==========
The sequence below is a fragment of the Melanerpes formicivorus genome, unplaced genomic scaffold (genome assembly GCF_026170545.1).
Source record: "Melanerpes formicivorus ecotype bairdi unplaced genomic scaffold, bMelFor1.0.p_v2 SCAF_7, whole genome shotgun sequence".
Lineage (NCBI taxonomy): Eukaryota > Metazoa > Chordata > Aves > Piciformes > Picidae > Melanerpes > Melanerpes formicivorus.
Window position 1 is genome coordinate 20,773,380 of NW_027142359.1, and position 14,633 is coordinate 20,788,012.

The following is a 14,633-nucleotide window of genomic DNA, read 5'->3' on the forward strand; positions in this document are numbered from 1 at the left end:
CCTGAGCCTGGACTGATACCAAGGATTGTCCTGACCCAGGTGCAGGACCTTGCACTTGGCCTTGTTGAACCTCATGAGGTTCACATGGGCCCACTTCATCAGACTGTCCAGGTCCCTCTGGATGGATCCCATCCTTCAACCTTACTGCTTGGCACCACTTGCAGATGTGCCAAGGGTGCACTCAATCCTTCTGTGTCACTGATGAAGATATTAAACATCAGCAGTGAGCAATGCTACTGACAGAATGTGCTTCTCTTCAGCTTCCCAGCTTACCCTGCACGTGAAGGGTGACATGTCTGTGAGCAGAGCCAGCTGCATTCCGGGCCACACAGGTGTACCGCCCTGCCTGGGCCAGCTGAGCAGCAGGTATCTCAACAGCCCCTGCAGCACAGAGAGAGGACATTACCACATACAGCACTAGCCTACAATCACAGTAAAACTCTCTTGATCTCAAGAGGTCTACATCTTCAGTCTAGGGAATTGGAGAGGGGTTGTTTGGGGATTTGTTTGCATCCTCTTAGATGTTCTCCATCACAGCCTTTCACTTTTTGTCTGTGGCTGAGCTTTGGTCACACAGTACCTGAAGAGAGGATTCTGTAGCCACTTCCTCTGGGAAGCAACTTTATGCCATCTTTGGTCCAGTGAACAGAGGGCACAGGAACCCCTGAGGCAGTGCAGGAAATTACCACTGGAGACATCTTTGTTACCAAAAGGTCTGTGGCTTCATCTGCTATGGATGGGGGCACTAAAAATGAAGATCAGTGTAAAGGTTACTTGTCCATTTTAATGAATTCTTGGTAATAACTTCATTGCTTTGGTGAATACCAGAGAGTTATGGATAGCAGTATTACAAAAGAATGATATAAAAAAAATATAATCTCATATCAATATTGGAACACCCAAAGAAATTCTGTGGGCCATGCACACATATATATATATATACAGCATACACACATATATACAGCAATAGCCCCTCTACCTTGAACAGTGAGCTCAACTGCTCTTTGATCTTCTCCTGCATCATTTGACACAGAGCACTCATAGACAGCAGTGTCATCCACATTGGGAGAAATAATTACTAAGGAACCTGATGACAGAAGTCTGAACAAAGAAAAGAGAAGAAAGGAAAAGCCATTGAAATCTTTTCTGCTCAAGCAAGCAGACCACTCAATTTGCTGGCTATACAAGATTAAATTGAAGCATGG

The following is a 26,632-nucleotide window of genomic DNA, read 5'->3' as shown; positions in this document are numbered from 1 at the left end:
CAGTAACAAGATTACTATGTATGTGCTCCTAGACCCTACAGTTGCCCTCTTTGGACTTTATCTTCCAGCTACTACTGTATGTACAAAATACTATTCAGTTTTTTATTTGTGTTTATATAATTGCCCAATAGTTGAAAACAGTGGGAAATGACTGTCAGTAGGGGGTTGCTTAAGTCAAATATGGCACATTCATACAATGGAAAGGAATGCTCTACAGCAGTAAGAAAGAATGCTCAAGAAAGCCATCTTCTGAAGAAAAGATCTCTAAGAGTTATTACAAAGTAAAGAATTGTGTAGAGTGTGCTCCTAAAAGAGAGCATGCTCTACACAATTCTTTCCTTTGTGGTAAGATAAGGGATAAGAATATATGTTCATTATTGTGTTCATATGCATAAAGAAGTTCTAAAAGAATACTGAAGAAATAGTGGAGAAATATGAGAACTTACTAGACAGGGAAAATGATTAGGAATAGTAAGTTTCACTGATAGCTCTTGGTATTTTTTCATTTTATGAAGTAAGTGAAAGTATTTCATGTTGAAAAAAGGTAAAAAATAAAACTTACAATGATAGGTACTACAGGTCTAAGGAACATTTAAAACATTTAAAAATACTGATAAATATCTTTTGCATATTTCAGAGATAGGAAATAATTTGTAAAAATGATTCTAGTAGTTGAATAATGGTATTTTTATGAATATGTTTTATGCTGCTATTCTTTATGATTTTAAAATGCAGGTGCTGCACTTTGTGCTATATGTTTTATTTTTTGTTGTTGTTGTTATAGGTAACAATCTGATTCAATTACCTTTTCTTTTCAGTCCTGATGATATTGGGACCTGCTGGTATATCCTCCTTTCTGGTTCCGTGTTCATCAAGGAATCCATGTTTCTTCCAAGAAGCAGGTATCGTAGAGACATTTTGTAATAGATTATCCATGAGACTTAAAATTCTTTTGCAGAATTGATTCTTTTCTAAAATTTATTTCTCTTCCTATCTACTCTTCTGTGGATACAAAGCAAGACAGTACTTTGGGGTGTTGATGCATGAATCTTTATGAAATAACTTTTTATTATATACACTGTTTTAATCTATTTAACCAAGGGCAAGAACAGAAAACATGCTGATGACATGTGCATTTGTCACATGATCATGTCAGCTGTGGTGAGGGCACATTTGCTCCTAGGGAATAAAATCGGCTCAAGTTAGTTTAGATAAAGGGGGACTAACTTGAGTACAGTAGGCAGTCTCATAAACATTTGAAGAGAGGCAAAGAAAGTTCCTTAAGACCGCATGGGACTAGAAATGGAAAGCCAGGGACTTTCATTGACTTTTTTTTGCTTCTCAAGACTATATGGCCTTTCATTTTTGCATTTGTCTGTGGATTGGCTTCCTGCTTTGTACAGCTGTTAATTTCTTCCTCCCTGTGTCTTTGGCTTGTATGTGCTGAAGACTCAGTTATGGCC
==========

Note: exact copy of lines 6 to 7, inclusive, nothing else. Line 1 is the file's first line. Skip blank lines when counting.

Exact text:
CCTGAGCCTGGACTGATACCAAGGATTGTCCTGACCCAGGTGCAGGACCTTGCACTTGGCCTTGTTGAACCTCATGAGGTTCACATGGGCCCACTTCATCAGACTGTCCAGGTCCCTCTGGATGGATCCCATCCTTCAACCTTACTGCTTGGCACCACTTGCAGATGTGCCAAGGGTGCACTCAATCCTTCTGTGTCACTGATGAAGATATTAAACATCAGCAGTGAGCAATGCTACTGACAGAATGTGCTTCTCTTCAGCTTCCCAGCTTACCCTGCACGTGAAGGGTGACATGTCTGTGAGCAGAGCCAGCTGCATTCCGGGCCACACAGGTGTACCGCCCTGCCTGGGCCAGCTGAGCAGCAGGTATCTCAACAGCCCCTGCAGCACAGAGAGAGGACATTACCACATACAGCACTAGCCTACAATCACAGTAAAACTCTCTTGATCTCAAGAGGTCTACATCTTCAGTCTAGGGAATTGGAGAGGGGTTGTTTGGGGATTTGTTTGCATCCTCTTAGATGTTCTCCATCACAGCCTTTCACTTTTTGTCTGTGGCTGAGCTTTGGTCACACAGTACCTGAAGAGAGGATTCTGTAGCCACTTCCTCTGGGAAGCAACTTTATGCCATCTTTGGTCCAGTGAACAGAGGGCACAGGAACCCCTGAGGCAGTGCAGGAAATTACCACTGGAGACATCTTTGTTACCAAAAGGTCTGTGGCTTCATCTGCTATGGATGGGGGCACTAAAAATGAAGATCAGTGTAAAGGTTACTTGTCCATTTTAATGAATTCTTGGTAATAACTTCATTGCTTTGGTGAATACCAGAGAGTTATGGATAGCAGTATTACAAAAGAATGATATAAAAAAAATATAATCTCATATCAATATTGGAACACCCAAAGAAATTCTGTGGGCCATGCACACATATATATATATATACAGCATACACACATATATACAGCAATAGCCCCTCTACCTTGAACAGTGAGCTCAACTGCTCTTTGATCTTCTCCTGCATCATTTGACACAGAGCACTCATAGACAGCAGTGTCATCCACATTGGGAGAAATAATTACTAAGGAACCTGATGACAGAAGTCTGAACAAAGAAAAGAGAAGAAAGGAAAAGCCATTGAAATCTTTTCTGCTCAAGCAAGCAGACCACTCAATTTGCTGGCTATACAAGATTAAATTGAAGCATGG

The following is a 26,632-nucleotide window of genomic DNA, read 5'->3' as shown; positions in this document are numbered from 1 at the left end: